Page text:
The use of host name aliases makes it easier for service providers to migrate services to new machines without interrupting service. For example, if the maintainers of the MIT web service moved it to a new faster machine, the host name "web.mit.edu" could be changed to point to the new machine, and removed as an alias for 188.8.131.52 ("arachnophobia.mit.edu" could remain as the host name of the old machine); users would not be burdened with having to learn the new IP address or host name, since the alias points to the new machine.
On the Internet, many communications programs deal only with IP addresses, yet allow their users to specify machines in terms of their host names (or alias host names). Or a program which already knows the IP address must determine the domain name for the network to which the machine is connected. Such programs must somehow convert the host names into IP addresses (or vice versa) behind the scenes. How do they achieve this translation between IP addresses and host names?
The mapping of host names to IP addresses is handled through a service called Domain Name Service (DNS). Rather than require individual machines, applications, or users to keep up with the constant changes in host names and IP addresses, a series of special DNS servers across the world (known as "name servers") keep track of the name/address information for all the computers on the Internet. Applications that need to determine an IP address from a host name (or vice versa) contact the local "name server" to supply this information.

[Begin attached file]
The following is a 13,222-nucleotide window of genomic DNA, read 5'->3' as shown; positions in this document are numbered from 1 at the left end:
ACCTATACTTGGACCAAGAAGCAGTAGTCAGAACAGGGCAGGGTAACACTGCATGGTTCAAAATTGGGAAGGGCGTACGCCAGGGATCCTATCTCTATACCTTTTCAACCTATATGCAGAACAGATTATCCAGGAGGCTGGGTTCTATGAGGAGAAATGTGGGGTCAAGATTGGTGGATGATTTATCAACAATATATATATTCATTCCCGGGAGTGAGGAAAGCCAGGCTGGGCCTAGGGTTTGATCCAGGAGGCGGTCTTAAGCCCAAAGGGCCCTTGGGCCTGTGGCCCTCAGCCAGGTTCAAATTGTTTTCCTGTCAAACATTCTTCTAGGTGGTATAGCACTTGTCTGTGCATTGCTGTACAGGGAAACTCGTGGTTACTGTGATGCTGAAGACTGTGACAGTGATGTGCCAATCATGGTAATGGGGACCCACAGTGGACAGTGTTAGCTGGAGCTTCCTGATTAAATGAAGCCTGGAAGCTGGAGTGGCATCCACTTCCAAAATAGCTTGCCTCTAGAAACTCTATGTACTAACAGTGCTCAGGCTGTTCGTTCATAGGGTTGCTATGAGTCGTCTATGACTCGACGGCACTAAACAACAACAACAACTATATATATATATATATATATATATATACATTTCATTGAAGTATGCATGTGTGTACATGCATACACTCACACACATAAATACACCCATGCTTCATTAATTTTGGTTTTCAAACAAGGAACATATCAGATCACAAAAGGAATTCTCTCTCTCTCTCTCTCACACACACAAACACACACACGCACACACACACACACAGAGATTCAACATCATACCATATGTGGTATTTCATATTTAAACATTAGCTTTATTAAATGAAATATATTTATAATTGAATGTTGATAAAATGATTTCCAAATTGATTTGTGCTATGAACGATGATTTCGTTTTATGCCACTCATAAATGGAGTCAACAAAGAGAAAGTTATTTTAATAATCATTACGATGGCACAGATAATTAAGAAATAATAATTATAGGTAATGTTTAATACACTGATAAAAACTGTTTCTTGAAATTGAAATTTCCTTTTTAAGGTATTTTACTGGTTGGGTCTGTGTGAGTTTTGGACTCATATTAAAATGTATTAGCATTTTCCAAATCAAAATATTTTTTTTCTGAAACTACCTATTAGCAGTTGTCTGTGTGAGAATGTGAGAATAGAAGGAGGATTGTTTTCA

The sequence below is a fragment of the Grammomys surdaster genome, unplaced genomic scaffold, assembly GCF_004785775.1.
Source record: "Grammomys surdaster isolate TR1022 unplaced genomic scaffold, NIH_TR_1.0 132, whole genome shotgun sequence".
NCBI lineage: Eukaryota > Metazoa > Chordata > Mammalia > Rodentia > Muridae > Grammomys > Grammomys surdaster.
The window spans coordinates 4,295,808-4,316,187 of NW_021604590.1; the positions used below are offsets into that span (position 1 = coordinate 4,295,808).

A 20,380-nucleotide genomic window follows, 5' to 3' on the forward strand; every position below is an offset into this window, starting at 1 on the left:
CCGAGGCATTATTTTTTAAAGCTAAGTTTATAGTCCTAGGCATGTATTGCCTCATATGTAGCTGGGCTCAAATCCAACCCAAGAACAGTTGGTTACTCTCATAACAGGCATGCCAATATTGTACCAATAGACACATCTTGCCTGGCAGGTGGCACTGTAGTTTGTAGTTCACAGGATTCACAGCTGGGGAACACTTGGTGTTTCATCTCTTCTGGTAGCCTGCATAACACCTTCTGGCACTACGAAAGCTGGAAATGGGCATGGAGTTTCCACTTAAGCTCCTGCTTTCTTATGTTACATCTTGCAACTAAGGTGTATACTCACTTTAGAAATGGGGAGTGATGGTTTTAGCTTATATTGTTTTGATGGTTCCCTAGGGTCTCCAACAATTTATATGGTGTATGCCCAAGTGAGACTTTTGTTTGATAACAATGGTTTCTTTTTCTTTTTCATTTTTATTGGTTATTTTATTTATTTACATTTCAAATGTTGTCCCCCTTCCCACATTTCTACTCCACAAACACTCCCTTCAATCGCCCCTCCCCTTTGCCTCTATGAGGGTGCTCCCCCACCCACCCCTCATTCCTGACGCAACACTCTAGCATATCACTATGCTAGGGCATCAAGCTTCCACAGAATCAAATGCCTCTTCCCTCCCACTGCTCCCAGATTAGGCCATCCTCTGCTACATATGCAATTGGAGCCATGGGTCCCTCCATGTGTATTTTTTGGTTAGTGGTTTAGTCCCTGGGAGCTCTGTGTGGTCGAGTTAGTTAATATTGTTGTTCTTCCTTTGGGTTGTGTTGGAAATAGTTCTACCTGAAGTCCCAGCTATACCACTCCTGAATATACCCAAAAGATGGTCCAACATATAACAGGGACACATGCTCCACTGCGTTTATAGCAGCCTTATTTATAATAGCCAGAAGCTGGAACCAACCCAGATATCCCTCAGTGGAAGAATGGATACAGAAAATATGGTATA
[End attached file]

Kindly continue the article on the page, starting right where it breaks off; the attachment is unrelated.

For instance, if you use a web browser to check out the site "web.mit.edu", the program actually first contacts your local DNS machine to obtain the IP-address that matches the host name you provided; then the program uses that IP address to complete your request.
DNS is used much more frequently than is usually supposed: virtually every activity that moves information across the network (getting web documents, transferring files, sending or receiving electronic mail) relies on DNS.
There are several ways to find out what IP address is assigned to a specific computer at MIT:
Ask someone. There are several possibilities:
- the local network administrator (who probably configured the machine).
- the person in the department who pays the bills (the IP address will show up on the IS&T bill).
- the Service Desk, 617.253.1101.
- If you are replacing an existing machine, the new machine may use the old IP address, which you may have recorded. For instance: If you copied your .cfg files to a floppy before installing Windows 95, you will have preserved your IP address and can find it on the floppy.
If you have access to Athena and you know the host and domain name of the machine, you can use the hostinfo command to determine the corresponding IP address. For example, to find the IP address for a machine with the host name "bitsy" and the domain name "mit.edu", you could log into Athena, and at the athena% prompt, enter the following:
athena% hostinfo bitsy.mit.edu Desired host: bitsy.mit.edu Official name: bitsy.mit.edu Host address: 184.108.40.206 Host info: DEC/DECSTATION-5000.25/ULTRIX
The line labeled "Host address" provides the IP address.
If you already know the IP address of a computer connected to MITnet, you can find out the host name and domain name of the machine in any of several ways:
- Fill out the SIPB machine webform.
If you have access to Athena, you can also determine the host name corresponding to a given IP address by using the hostinfo command. For example, to find the host and domain name for 220.127.116.11, you could log into Athena, and at the athena% prompt, enter the following:
athena% hostinfo 18.104.22.168 Desired host: 22.214.171.124 Official name: BITSY.MIT.EDU Host address: 126.96.36.199
In the line labeled "Official name", BITSY is the host name, MIT.EDU is the domain name.